John 14:27, “Peace I leave with you; my peace I give to you. Not as the world gives do I give to you. Let not your hearts be troubled, neither let them be afraid.” So in the last hour of his life, Jesus is helping you not be anxious. “Let not your hearts be troubled.” The peace he has in mind might include global, national, political, intra-ethnic or inter-ethnic peace. Those aren’t at the front of his mind, though, and I know it isn’t because of what he says: “Peace I leave with you; my peace I give to you. Not as the world gives do I give to you. Let not your hearts be troubled.”
That’s what he has in mind. Of course, there are a thousand fruits. This is the root of a new world order, but on his mind is: “You look troubled. Your faces look trouble. I love you. I don’t like it when you look that way. I don’t want to leave you that way.” It’s that simple. It’s that precious. It’s that personal. It is. He says, “Heart — don’t let your heart be troubled. Not your globe, but don’t let your heart be troubled. Neither let it be afraid. I want you to be fearless, Peter. I want you to be a rock.”
“The peace that Jesus gives is not circumstantially based. It is peace in bad circumstances.”
“Not as the world gives.” How does the world give peace? It does. The world gives peace with retirement accounts. The world gives peace with health insurance. The world gives peace with bomb shelters. The world gives peace with safety nets in the society. The world gives peace with police. The world gives peace of mind in a hundred ways, which I’m thankful for and I’m glad they exist. And Jesus says, “I’m not giving that way. That’s not what I’m doing.” “What do you mean, Jesus, that you’re not doing it that way?”
And Jesus responds, “I’m not giving you the kind of peace that can be taken away when the police go away. I’m not giving you the kind of peace that can be taken away in India no matter what. That is not what I’m about.” How do I know that he means that the world’s peace of mind is circumstantially based? Like, get health insurance, get a nice retirement account, live in the right neighborhood, get the right locks on your doors, and then you can have some peace of mind.
“That’s not what I’m giving you. Not as the world gives do I give to you. I’m giving you peace so that when the locks come off, the police go away, the mob comes, and your cross is on the horizon, you’ve still got it.” I know he has all this in mind because in John 16:33, he says the same thing, only he makes it explicit: “I have said these things to you, that in me you may have peace. In the world you will have tribulation. But take heart; I have overcome the world.”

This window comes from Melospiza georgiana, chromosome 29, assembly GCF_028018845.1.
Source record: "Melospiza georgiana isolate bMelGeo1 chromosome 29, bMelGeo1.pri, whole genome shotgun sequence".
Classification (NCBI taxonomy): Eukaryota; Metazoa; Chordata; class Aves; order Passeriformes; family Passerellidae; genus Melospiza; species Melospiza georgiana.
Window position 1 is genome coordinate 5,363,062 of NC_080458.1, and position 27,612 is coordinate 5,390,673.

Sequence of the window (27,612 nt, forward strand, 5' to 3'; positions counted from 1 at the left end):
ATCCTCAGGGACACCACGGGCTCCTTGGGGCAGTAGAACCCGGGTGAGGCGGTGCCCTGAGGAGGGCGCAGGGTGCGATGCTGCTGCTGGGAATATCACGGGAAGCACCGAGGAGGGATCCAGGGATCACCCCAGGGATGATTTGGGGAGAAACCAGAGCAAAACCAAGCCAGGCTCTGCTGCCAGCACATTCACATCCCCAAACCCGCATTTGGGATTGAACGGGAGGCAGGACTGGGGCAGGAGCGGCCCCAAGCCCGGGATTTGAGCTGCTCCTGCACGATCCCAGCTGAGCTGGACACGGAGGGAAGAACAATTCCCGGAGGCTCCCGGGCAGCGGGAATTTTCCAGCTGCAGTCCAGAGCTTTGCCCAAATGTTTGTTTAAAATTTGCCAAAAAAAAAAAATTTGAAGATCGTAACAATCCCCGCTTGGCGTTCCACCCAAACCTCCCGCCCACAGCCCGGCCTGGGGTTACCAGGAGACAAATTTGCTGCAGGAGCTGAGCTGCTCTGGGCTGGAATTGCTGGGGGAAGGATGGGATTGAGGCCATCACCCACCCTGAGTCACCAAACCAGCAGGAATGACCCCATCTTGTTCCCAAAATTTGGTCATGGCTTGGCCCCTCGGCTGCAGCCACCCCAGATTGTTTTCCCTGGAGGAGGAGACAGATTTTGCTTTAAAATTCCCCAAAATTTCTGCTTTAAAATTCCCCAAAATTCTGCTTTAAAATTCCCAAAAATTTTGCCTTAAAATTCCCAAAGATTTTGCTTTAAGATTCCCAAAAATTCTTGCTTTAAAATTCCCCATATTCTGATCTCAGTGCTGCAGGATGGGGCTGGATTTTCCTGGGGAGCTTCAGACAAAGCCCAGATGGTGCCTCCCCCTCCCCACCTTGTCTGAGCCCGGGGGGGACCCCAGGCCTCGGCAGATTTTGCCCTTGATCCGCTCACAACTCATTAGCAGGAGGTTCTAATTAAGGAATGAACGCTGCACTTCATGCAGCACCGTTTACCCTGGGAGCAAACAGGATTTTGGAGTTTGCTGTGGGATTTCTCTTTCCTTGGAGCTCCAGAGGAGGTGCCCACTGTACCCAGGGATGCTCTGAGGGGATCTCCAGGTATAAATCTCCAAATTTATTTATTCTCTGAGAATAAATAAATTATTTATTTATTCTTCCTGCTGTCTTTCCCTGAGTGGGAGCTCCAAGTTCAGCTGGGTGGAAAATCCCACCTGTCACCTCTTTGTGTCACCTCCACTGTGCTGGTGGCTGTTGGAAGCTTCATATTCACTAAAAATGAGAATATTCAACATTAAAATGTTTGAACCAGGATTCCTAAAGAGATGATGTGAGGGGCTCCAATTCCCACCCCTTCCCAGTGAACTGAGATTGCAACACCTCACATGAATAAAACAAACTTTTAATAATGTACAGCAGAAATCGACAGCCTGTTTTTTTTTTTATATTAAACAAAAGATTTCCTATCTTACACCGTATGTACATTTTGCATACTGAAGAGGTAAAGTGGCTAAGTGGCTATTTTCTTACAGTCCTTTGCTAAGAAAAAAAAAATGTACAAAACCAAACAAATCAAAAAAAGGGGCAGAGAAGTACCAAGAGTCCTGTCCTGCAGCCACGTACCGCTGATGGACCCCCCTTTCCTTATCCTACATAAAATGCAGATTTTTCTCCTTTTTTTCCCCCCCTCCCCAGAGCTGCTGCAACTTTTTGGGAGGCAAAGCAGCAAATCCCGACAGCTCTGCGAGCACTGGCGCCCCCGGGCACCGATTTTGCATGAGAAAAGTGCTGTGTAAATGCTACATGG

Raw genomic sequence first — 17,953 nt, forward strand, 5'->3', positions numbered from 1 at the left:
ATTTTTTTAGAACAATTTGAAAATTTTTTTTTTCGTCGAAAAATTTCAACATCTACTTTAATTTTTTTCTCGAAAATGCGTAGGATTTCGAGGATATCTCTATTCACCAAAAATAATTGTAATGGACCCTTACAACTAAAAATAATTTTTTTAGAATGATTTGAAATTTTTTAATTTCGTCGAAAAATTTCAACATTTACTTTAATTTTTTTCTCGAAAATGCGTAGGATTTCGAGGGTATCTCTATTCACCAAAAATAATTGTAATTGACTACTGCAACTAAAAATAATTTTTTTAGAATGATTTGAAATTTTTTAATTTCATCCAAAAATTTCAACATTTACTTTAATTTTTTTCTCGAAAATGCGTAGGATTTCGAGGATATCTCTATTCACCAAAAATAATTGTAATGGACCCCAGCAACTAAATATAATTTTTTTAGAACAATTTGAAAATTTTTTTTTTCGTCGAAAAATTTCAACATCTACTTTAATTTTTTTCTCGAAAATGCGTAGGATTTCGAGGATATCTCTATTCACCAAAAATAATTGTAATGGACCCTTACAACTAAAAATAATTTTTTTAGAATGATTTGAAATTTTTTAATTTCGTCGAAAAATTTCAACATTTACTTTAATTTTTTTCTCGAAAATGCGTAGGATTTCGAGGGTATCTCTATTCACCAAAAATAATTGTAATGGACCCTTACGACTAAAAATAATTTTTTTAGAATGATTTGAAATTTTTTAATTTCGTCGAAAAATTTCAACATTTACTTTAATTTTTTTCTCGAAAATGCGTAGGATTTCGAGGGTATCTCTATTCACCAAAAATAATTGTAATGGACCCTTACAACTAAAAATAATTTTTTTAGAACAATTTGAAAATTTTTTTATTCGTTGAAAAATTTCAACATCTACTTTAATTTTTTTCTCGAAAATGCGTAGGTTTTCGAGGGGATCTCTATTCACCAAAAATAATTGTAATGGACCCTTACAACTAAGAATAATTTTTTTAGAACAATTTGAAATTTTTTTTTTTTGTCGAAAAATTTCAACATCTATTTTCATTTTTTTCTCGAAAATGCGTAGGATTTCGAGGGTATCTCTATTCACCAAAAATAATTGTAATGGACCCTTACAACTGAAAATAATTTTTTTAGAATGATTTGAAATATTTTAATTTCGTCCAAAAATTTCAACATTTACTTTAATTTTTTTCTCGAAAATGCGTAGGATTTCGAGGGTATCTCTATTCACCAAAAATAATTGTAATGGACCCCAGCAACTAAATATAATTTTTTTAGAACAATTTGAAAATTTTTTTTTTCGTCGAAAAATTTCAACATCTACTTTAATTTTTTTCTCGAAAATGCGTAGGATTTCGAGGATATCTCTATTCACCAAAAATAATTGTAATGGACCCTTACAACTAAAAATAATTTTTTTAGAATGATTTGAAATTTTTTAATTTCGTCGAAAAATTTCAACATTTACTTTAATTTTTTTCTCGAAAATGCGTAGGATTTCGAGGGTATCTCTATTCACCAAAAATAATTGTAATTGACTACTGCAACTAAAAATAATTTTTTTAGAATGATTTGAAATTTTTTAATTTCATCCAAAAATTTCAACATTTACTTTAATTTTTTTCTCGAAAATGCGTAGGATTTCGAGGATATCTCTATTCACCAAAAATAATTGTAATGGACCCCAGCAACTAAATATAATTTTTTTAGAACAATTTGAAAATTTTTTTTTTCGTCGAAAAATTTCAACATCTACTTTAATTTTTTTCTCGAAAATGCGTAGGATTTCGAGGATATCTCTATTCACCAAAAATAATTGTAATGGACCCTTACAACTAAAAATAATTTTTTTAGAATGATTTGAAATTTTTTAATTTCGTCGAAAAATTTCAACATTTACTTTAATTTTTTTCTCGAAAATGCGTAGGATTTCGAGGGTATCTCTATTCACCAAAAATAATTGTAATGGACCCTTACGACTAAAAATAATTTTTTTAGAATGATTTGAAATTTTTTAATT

The peace that Jesus gives is not circumstantially based. It is peace in bad circumstances, in tribulation, in no health insurance, and in police breakdown — in societal breakdown. It’s in these things we have peace — the peace that passes all human comprehension. Why did Paul call it that in Philippians 4:7? What does that mean? That means human beings can’t grasp it, and they can’t make it happen. God makes it happen.
Does he give us any clue as to how? Yes, he does. He calls it, “My peace.” “Peace I leave with you. My peace I give to you.” “I gave you my joy,” meaning, “I love the Father. I delight in the Father. The Father loves me. Come on in and have our love — our joy. I have a peace with the Father that is unrivaled,” Jesus says. “My peace is unrivaled in the universe. Would you like some of mine? Come on in.”
How do you get in? How do you get into the peace that Jesus enjoys with the Father? There’s no sin between the Son and the Father. The Son looks on the Father and he sees infinite original righteousness. The Father looks on the Son and sees infinite reflected righteousness. They love each other infinitely. They delight in what they see.
How are you going to get in on that? Because he says, “Let us go. I’m going to the cross tomorrow, and I’m going to purchase your forgiveness. I’m going to satisfy the Father’s wrath against all your unrighteousness and I’m going to provide a completed righteousness, so that if you would rest in me, trust me, you will now not just have a peace that I make, but a peace that I have with my Father. I’m making a way for you into the very experience, by the Spirit reigning in your heart, pouring out the peace that exists between the Father and the Son. I’m going to pour it out into your life, so that now you will have my faith and my joy and my peace.” We have a great Savior and a great salvation.
“Don’t let your heart be troubled. Don’t let it be afraid. Trust him.”
Right now, you can receive Jesus’s faith. Jesus was totally confident in his Father, in his cross-work, that Satan would be defeated, and all his saving work would be accomplished. And he invites you: “I’m showing these things to you so that you can believe with me,” and receive his joy, displayed most fully by enduring the cross to show the world, “I love the Father that much. I’m satisfied that much in the Father.”
And you can come on into this infinite, this Vesuvius, this volcanic love between the Son and the Father. Come on in. Receive this. Spend the rest of your life swimming in this ocean. If this sounds unusual to you — like you’ve never even heard anybody talk about inviting you into the very love that the Son has, the Father has, the joy between them, the peace between them — just enjoy the next thirty years of discovery. It’s very deep. It’s worthy of all your life.
Don’t walk out of here saying, “Oh, that’s heavy. They do heavy stuff at Bethlehem.” We don’t do heavy stuff. We swim. We just frolic in mystery and talk about it a little bit. Nobody knows anything, comparatively speaking. Receive his peace. “My peace I give to you. Not as the world gives.” Don’t let your heart be troubled. Don’t let it be afraid. Trust him.
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